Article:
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Presentation for Thomas Jefferson Institute’s 2007 Innovations in Government Conference Jody M. Wagner Secretary of Finance Commonwealth of Virginia 1111.

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Presentation on theme: "Presentation for Thomas Jefferson Institute’s 2007 Innovations in Government Conference Jody M. Wagner Secretary of Finance Commonwealth of Virginia 1111."— Presentation transcript:

1 Presentation for Thomas Jefferson Institute’s 2007 Innovations in Government Conference Jody M. Wagner Secretary of Finance Commonwealth of Virginia 1111 E. Broad Street, 3 rd Floor Richmond, Virginia 23219 Phone: (804) 786-1148 Email: December 17, 2007 An Overview Of Virginia’s Budget Issues

2 2 2008-2010 Budget: General Fund vs. Nongeneral Fund Source: Governor Kaine’s Proposed 2008-2010 Biennial Budget “Nongeneral Fund Revenues” do not include bond proceeds. Appropriations – $76.4 Billion NGF 52.7% GF 47.3% $36.1 billion General Fund $40.3 billion Nongeneral Fund

3 3 FY 2007 o In FY07, individual nonwithholding, corporate income, and recordation tax payments accounted for $4.2 billion of GF Revenues, up significantly from FY02’s $2.0 billion. o In FY02, 83% of GF Revenues were from withholding and sales tax collections. In FY07 75% were from those sources. FY 2002 Components of General Fund Revenues Note: The percentages below each source reflect the percent share of total general fund revenues. The sum of the components exceeds 100 due to the exclusion of individual refunds and other revenue sources.

4 4 Withholding and Nonwithholding Fiscal Year Percent Change

5 5 o Net individual income taxes fell $111.8 million below forecast in Fiscal Year 2007. o Both withholding and nonwithholding receipts grew, but much of the gains were given back in refunds. o When the Fiscal Year 2007 shortfall was added to the reduced revenue forecast for Fiscal Year 2008, the total initial estimate of the shortfall grew to $641 million for the current biennium. o Today we announced that as a result of administrative actions and a revised revenue forecast, the appropriation or budget shortfall is $522 million. Virginia Completed Fiscal Year 2007 $234 Million Shy of the Forecast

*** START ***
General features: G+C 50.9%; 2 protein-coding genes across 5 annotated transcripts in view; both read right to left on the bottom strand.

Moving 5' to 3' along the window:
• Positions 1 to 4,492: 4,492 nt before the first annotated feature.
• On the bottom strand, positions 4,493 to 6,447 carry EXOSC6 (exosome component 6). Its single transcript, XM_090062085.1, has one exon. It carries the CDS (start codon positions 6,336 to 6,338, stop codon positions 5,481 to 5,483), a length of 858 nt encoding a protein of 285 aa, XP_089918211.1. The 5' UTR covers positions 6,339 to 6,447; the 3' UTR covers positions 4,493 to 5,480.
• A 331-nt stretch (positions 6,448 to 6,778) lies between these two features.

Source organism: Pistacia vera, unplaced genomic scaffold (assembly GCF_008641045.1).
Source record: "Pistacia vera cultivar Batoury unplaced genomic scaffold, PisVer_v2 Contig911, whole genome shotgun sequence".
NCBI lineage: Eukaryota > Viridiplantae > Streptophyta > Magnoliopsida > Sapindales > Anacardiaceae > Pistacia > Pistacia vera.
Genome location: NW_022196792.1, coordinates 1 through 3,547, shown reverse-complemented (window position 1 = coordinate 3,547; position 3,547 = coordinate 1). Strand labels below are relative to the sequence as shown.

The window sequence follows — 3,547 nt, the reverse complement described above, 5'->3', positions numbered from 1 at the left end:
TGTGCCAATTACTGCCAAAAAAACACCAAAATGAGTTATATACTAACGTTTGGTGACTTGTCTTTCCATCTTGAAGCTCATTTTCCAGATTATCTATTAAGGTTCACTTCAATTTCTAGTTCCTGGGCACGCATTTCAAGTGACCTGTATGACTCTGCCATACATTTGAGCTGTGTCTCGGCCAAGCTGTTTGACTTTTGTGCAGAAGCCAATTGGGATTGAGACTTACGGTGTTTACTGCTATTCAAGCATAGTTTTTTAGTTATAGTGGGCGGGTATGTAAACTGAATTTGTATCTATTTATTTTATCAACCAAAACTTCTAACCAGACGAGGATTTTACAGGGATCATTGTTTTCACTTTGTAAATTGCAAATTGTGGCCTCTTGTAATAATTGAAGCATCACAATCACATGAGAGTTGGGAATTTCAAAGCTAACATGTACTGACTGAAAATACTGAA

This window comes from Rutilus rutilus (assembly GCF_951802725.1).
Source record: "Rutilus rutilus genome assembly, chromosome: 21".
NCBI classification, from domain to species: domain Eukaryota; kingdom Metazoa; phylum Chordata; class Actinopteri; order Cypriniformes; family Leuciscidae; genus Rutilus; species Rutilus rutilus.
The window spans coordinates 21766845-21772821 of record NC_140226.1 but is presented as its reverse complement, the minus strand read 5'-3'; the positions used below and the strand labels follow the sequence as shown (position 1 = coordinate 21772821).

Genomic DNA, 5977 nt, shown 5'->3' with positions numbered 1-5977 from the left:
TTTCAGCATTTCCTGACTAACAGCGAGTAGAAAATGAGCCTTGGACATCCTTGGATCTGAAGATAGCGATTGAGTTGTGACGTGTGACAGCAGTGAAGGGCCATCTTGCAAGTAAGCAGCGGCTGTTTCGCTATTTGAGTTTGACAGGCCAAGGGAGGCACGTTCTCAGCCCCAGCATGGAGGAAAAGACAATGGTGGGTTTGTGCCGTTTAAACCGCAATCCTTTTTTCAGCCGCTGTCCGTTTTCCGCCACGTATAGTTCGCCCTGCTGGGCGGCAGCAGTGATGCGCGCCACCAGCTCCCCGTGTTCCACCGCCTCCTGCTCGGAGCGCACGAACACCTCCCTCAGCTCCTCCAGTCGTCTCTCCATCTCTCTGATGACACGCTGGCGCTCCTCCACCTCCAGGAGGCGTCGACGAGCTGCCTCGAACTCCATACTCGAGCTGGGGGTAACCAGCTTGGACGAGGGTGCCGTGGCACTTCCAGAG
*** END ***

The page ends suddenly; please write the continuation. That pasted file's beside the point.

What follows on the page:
6 6 The FY07 Forecast Variance was In Line With the Average Historical Forecast Variance…  The 20-year average forecast variance is  1.6 percent. Annual Revenue Surplus/Shortage Forecast Error on the Revenue Estimate (millions of dollars)

7 7 Revenue Growth is Slowing Across the Nation & State Numerous states are experiencing revenue problems  Florida is expected to face a $1.5 billion shortfall due to the weakening housing market. (Florida alone collected $2 billion in real estate taxes in 2004 – 30% of the total collected by all states.)  Maryland and Michigan each face $1.7 billion deficits for FY08. Both are cutting spending and raising various taxes.  Arizona is facing a $600 million shortfall in its current biennial budget.  California’s operating deficit is now expected to be more than $8.6 billion – 40% higher than the $6.1 billion gap projected as recently as August. Virginia localities also are expected to face revenue challenges  Fairfax County receives more than 60% of general fund revenues from real estate taxes. Residential real estate assessments declined for the first time since 1998 by -0.33 percent.  Prince William County faces declining property tax revenues, resulting in a budget shortfall of $8.6 million in FY08 and $51 million in FY09.  Virginia Beach is facing a $30 million budget shortfall in FY09.

8 8 Withholding and Corporate Fiscal Year Percent Change

9 9 Corporate Income Tax Receipts Were Slightly Weaker Than Expected in FY07, Finishing $21.8 Million Below Forecast…  Corporate income tax collections increased 1.4 percent in FY07, down substantially from the 32 percent annual increase averaged over the previous four fiscal years. Growth in Net Corporate Income Tax Receipts, FY82-07 Percent Growth Over the Prior Year